Under current law (Convention Against Torture), it is illegal to "extradite a person to another State where there are substantial grounds for believing that he would be in danger of being subjected to torture." This has been a controversial process over the past eight years under President Bush, since we have in fact rendered persons in our custody to torture-friendly countries such as Egypt. One man, Abu Omar, was sent to Egypt where he was sodomized and had electric shocks applied to his genitals (he is now a free man, since his initial arrest was apparently just a bad case of mistaken identity).
Thankfully, President Obama issued an Executive Order reaffirming the "obligations of officers, employees, and other agents of the United States Government to comply with all pertinent laws and treaties of the United States governing detention and interrogation, including . . . the Convention Against Torture." That same Executive Order went even further, establishing a commission:
"to study and evaluate the practices of transferring individuals to other nations in order to ensure that such practices comply with the domestic laws, international obligations, and policies of the United States and do not result in the transfer of individuals to other nations to face torture or otherwise for the purpose, or with the effect, of undermining or circumventing the commitments or obligations of the United States to ensure the humane treatment of individuals in its custody or control."So it looks like we'll finally be complying with our legal obligations.
Despite this, the Los Angeles Times has just printed an article ominously warning that Obama has left open the door to the use of "rendition," which it refers to as being "equally controversial" to President Bush's policy of torture, and use of secret prisons (which Obama has also ordered closed, throug Executive Order). However, it seems that this article is susceptible to the common misunderstanding of the difference between "rendition" (a broader term that includes perfectly legal processes, such as extradition) and "extraordinary rendition" (the practice of shipping people off to torture-friendly countries, in violation of our legal obligations). Even though there are some who object to some uses of rendition, "rendition" itself is not nearly as controversial as the use of torture. Therefore, you should take the Los Angeles Times article with a grain of salt, and understand what's actually going on here.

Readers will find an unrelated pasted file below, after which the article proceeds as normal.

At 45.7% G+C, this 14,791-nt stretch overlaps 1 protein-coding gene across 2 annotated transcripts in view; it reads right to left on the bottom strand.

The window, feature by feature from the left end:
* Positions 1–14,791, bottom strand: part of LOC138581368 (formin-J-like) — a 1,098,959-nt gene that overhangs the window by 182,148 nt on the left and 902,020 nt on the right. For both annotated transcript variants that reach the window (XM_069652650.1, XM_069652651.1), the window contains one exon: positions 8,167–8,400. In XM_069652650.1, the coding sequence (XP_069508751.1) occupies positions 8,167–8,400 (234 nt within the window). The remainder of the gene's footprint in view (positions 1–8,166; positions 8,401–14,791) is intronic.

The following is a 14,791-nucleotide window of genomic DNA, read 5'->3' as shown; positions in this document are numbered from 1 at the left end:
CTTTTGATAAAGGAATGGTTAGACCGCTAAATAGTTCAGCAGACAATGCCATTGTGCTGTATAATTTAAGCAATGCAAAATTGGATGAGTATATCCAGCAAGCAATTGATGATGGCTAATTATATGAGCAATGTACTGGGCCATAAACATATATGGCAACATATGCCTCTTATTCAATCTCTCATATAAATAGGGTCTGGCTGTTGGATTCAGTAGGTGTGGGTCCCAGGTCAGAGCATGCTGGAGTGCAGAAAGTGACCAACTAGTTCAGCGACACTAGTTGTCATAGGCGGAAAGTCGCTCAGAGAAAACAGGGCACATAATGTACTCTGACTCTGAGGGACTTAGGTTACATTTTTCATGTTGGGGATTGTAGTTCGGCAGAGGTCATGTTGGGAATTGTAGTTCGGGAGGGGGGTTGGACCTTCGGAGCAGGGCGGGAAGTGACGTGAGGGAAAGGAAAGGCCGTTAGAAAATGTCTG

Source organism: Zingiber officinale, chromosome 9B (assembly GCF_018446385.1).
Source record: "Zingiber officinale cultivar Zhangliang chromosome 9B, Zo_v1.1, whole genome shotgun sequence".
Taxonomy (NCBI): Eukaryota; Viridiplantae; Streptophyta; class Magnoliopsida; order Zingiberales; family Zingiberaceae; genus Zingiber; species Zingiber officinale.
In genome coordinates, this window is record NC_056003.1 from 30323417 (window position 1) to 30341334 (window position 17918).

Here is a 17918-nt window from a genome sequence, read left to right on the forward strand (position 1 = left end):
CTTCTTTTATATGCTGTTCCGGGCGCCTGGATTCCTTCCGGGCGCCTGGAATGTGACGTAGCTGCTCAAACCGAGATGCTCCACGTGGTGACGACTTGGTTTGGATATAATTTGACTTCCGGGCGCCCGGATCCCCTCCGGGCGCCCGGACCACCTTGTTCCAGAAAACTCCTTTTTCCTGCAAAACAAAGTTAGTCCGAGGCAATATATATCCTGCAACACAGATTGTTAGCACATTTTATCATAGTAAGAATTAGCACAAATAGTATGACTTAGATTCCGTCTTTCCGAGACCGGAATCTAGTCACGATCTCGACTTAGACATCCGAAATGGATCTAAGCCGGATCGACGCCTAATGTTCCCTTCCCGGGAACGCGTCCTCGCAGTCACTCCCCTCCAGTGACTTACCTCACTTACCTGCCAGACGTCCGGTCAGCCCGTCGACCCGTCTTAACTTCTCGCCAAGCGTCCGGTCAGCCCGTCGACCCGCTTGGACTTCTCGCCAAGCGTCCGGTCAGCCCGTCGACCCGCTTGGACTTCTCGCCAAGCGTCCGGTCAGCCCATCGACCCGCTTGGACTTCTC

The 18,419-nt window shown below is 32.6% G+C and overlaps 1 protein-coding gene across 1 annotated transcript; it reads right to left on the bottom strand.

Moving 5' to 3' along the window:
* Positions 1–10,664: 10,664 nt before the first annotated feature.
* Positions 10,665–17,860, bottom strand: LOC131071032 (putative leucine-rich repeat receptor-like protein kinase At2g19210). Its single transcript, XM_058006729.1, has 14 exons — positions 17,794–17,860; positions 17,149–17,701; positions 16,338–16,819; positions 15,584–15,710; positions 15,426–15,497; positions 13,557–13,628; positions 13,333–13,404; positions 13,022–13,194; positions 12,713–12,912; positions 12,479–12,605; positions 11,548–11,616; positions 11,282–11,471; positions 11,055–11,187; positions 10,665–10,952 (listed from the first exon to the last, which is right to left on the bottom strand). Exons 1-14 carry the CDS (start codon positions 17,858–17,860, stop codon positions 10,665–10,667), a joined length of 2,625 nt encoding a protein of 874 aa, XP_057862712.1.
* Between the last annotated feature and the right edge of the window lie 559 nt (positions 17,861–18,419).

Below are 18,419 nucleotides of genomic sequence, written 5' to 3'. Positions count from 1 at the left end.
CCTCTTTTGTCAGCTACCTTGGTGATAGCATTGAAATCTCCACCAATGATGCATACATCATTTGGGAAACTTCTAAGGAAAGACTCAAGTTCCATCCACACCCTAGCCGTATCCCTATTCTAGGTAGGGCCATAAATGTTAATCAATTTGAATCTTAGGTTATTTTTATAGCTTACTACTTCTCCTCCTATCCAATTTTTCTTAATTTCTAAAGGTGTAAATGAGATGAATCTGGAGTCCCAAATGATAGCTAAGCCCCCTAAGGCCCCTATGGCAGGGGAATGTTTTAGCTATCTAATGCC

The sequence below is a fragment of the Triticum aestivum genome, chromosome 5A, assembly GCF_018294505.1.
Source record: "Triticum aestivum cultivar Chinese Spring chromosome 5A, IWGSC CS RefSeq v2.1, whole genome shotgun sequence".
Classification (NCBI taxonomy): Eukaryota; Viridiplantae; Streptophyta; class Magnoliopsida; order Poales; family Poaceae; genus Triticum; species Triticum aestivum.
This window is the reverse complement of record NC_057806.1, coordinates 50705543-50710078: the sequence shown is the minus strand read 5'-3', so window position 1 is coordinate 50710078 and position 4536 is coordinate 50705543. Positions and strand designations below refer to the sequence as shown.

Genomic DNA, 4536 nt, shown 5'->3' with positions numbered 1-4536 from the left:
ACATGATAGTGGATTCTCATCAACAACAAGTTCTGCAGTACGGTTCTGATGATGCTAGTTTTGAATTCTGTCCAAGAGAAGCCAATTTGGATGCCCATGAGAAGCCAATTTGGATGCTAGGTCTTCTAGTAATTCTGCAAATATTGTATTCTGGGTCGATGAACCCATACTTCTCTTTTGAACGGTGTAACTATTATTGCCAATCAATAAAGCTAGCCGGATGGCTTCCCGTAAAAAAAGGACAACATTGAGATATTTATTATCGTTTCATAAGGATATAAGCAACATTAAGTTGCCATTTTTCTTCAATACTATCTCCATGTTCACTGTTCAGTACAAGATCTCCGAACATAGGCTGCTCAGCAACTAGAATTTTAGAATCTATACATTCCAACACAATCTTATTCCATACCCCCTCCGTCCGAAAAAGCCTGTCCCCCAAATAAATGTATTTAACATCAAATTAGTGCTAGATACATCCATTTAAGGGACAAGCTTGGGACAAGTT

The conservative National Review would do well to take that advice. In a recent column, one of its authors desperately seizes on this article and snidely comments: "Let's give all of the folks who fumed about rendition under Bush a day to voice their outrage over this."
I have a better idea. Let's give the folks at the Los Angeles Times and National Review a day to read up on the topic and correct their mistakes.
UPDATE: Scott Horton at Harper's sees it, too. In this article, he picks apart the Los Angeles Times editorial.
UPDATE II: Glenn Greenwald also commented on the article this afternoon.
UPDATE III: It looks like somebody clued in the National Review. Good for them.
UPDATE IV: Scott Horton discusses the issue (at around the 3:00 mark) on the Rachel Maddow show. Maddow's comments on the Clinton administration aside, it's an okay discussion.
UPDATE V: Scott Horton and Michael Ratner discuss the issue here.
UPDATE VI: Richard Clarke has an article on the topic here.